The Broadway production of Ohio State Murders commemorates two important firsts: the opening of the Cort Theatre as the newly renovated and renamed James Earl Jones Theatre and the Broadway debut of legendary 91-year-old playwright Adrienne Kennedy, a three-time Obie Award winner for both Sleep Deprivation Chamber (Signature Theatre) and June and Jean in Concert (Joseph Papp Public Theatre) in 1996 and Theatre for a New Audience’s Off Broadway premiere of Ohio State Murders in 2007. Audra McDonald not surprisingly gives an extraordinary performance in a role that is almost a monologue and keeps her on stage for the entire length of the play’s 70-minute running time. This is the first time that Kennedy has allowed the two roles of the older author Suzanne Alexander and her younger college self to be played by one actress, here the mercurial McDonald who is certainly up to the task.
While Kennedy’s plays like Funnyhouse of a Negro, A Lesson in Dead Language and A Rat’s Mass are famously experimental in form, Ohio State Murders is more conventional but still manages to invent a new format. The play is framed as a lecture given at a college alma mater and then as fictional author Suzanne Alexander (played by McDonald), Kennedy’s alter ego in four plays, recounts her memories of her two years at Ohio State University we see the events reenacted by four actors playing seven other roles. However, they hardly ever get to speak as they are mainly narrated by McDonald. This deceptively simple form belies the fact the play is at the same time a murder mystery, a biography of its leading character, a memory play and an investigation into race relations in America.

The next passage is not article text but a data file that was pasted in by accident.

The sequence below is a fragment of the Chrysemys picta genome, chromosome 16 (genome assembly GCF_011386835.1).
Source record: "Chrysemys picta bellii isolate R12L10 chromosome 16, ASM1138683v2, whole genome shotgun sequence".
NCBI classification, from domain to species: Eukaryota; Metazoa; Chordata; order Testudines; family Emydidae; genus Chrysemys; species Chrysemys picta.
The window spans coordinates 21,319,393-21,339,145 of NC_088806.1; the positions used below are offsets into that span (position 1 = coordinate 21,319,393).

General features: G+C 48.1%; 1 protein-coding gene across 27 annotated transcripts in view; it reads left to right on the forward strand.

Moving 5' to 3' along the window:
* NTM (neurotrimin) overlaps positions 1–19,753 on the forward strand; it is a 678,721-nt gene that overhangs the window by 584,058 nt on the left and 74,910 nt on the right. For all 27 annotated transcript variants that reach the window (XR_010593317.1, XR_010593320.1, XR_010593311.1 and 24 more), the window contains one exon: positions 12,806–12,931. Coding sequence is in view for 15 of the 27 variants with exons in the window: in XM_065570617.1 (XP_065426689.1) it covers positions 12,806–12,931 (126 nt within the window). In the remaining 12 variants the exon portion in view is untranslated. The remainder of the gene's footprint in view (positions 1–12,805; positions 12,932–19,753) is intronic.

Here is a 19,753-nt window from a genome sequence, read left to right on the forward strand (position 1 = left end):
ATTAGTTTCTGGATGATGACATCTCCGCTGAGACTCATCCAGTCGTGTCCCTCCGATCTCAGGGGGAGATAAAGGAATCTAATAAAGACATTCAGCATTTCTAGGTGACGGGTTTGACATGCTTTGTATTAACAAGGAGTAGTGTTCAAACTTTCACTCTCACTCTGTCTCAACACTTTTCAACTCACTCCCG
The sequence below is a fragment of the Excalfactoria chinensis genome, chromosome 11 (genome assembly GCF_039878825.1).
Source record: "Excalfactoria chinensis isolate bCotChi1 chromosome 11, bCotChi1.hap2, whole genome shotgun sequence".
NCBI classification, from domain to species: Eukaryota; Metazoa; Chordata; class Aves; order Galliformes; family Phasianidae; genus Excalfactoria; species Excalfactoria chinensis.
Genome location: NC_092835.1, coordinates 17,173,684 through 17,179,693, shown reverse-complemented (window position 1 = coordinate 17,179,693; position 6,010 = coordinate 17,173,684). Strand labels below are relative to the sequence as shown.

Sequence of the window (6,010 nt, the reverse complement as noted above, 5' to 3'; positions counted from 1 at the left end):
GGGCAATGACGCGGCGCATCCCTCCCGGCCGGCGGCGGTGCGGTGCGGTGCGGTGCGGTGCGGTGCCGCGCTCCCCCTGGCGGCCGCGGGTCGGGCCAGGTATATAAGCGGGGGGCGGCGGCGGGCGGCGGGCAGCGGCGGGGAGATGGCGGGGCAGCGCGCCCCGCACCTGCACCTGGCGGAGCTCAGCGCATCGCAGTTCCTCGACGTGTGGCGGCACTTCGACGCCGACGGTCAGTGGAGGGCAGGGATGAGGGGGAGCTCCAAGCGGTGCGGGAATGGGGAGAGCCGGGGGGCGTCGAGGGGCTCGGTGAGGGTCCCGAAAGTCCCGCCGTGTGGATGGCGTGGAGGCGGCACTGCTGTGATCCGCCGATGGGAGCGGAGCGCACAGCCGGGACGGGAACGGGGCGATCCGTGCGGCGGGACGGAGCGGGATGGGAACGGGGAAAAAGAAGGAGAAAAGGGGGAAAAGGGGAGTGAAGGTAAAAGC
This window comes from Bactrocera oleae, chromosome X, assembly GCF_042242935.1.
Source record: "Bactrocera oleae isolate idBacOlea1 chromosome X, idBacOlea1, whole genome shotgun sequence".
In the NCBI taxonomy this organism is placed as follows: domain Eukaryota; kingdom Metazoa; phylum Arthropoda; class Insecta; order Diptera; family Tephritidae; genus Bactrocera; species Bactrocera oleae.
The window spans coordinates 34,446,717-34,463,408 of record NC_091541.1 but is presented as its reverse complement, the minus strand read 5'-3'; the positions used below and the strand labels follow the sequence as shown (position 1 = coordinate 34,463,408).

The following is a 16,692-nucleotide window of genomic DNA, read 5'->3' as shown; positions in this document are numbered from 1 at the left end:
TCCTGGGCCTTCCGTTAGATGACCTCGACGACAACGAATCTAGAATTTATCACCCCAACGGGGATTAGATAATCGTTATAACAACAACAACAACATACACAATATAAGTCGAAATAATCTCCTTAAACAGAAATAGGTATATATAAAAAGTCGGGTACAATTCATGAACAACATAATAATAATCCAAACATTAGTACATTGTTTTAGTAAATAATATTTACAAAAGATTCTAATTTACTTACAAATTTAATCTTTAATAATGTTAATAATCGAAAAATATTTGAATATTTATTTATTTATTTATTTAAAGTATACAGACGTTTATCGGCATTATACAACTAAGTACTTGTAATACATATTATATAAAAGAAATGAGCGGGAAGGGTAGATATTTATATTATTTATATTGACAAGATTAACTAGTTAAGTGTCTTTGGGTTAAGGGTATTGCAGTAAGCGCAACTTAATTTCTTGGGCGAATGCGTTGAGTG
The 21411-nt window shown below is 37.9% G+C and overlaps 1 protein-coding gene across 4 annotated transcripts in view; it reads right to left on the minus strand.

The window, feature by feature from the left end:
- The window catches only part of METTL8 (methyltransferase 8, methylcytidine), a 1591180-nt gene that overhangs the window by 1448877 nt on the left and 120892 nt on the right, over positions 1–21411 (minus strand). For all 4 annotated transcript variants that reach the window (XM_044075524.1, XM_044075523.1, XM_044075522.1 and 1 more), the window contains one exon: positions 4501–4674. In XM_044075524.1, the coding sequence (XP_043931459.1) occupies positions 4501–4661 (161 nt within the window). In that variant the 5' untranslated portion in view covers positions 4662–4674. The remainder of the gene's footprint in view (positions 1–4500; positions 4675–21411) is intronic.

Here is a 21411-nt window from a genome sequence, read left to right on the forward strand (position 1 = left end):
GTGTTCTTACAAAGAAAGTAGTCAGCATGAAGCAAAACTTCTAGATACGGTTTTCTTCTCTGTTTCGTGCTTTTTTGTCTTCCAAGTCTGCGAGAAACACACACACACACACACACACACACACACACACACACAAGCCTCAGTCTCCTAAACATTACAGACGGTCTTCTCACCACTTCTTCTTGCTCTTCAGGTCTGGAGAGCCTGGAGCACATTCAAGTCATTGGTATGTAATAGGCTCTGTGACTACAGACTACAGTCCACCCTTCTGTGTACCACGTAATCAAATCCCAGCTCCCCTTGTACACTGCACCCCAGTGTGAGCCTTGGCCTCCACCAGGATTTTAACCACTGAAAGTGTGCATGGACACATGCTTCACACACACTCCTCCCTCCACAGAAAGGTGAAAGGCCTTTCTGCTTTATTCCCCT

Suzanne Alexander has been invited back to Ohio State University, which she had attended as a young student from 1949 to 1951, to give a talk on the violent imagery in her work. As she narrates the story of her college years, McDonald also becomes her younger self along with five other people from her life at that time as she recalls them: Robert Hampshire, her favorite English professor; her roommate Iris Ann; Miss Dawson, the Caucasian head of Suzanne’s dorm; her Aunt Louise; Mrs. Tyler, her Black landlady; her boyfriend Val; and David, the law student she eventually marries.